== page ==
10 comments:

  1. I don't like sneaky religious messages in children's books either. It almost smacks of brainwashing to me! That said, I loved A Wrinkle in Time as a girl, and read the whole series numerous times and never picked up on the religious message. I never noticed it in The Chronicles of Narnia either, so I don't know if I just wasn't very perceptive as a child, or what! Thanks for the thoughtful review- I'm going to put this in my "to read" stack for a refresher.

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    1. Why is everyone so open to everything else in media and faith in something greater than ourselves is something to be worried about? I can think of a lot of other topics I would be concerned about my child reading than this.

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  2. Natasha,
    Well...the only one I could figure out was the reference to the whole time travel thing. However, now I'm tempted to rent all of the seasons from Netflix and see if I'm missing anything...pretty sad, huh?

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  3. Jenny,
    I never picked upon the religious messaging in Narnia until I was an adult. It's very subtle, and I doubt a child would pick up on it unless it was pointed out to him/her. When the film version of The Lion, The Witch, and The Wardrobe was made a couple of years ago, I decided to read the series again and noticed the subtle messaging. I did some research and apparently, the story can actually be read as a Christian allegory--Aslan's murder and subsequent resurrection symbolize Christ's crucifixion and resurrection.

    My friend who has a 6-year old says she didn't pick up on the religious messaging at all in A Wrinkle in Time, and she tends to be super sensitive to stuff like that. So perhaps I'm being too sensitive.

    Both The Chronicles of Narnia and A Wrinkle in Time are great works, and I wouldn't have a problem with letting my daughter read them even though they bother me a little now.

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  4. "The other thing I had a hard time getting past was L'Engle's religious messaging. I admit that I'm uber-sensitive about having religious messaging in children's books that aren't advertised as religious-themed books. I feel that it alienates children of different faiths and is unnecessary in mainstream stories like this, especially when it adds nothing to the storyline."

    I see what you're saying, but interestingly enough I really didn't feel that way about this book. It was the opposite with Narnia - I read the books for the first time in my 20s and the allegory really jumped out at me.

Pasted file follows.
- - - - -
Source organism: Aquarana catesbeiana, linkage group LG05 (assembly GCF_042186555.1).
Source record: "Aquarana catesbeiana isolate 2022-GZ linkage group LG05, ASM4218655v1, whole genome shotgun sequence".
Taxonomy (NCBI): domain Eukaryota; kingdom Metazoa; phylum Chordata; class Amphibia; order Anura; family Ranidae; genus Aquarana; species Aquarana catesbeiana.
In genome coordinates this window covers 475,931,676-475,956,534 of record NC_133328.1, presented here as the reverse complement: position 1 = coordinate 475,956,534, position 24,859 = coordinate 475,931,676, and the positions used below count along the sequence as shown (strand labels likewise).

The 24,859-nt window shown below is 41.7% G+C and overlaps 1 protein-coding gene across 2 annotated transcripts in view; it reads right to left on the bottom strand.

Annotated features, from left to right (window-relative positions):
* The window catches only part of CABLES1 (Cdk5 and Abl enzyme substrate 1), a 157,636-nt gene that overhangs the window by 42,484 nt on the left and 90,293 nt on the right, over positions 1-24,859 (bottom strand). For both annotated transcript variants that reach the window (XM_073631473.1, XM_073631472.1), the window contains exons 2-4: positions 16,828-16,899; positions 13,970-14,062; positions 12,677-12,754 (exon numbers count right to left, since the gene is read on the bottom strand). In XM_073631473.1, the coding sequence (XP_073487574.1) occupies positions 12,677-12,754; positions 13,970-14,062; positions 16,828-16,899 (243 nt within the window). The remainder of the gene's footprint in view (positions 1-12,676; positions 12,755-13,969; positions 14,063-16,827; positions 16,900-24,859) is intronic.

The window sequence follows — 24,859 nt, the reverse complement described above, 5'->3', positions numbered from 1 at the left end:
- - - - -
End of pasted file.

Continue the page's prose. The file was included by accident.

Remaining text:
I posted about this book here.

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  5. Hi Nymeth,
    Yeah...it's weird. I don't know why the references irked me the way they did in this book.

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  6. Thanks for stopping by and letting me you'd read this. As you know I had a similar experience with it. I reread The Chronicles of Narnia a few years ago and like you, found some shortcomings and was bothered by the religious undertones, especially in the last couple of books in the series, but still overall enjoyed revisiting them. Since I loved these books as a child, it was easy to overlook the adult issues I had with them and just reminisce.

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  7. I loved "A Wrinkle in Time" as a kid, and I now teach it in my classes, but I do admit that reading it as an adult was a little disappointing. However, isn't that often true about books we absolutely adore as kids and then revisit as adults? I've found a number of great teaching resources for "Wrinkle" at http://www.dedicatedteacher.com that I use in my class. They have ebooks on tons of other novels and subjects, as well, that have helped me develop lesson and unit plans. Fantastic blog!

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  8. Hi Natalie,
    Thanks so much for visiting and for telling me about dedicatedteacher.com. It looks like a wonderful resource for teachers! I know what you mean about books you loved as a child losing their appeal when you re-read as an adult. I felt that way about the Chronicles of Narnia and The Hobbit.

    I hope you visit again!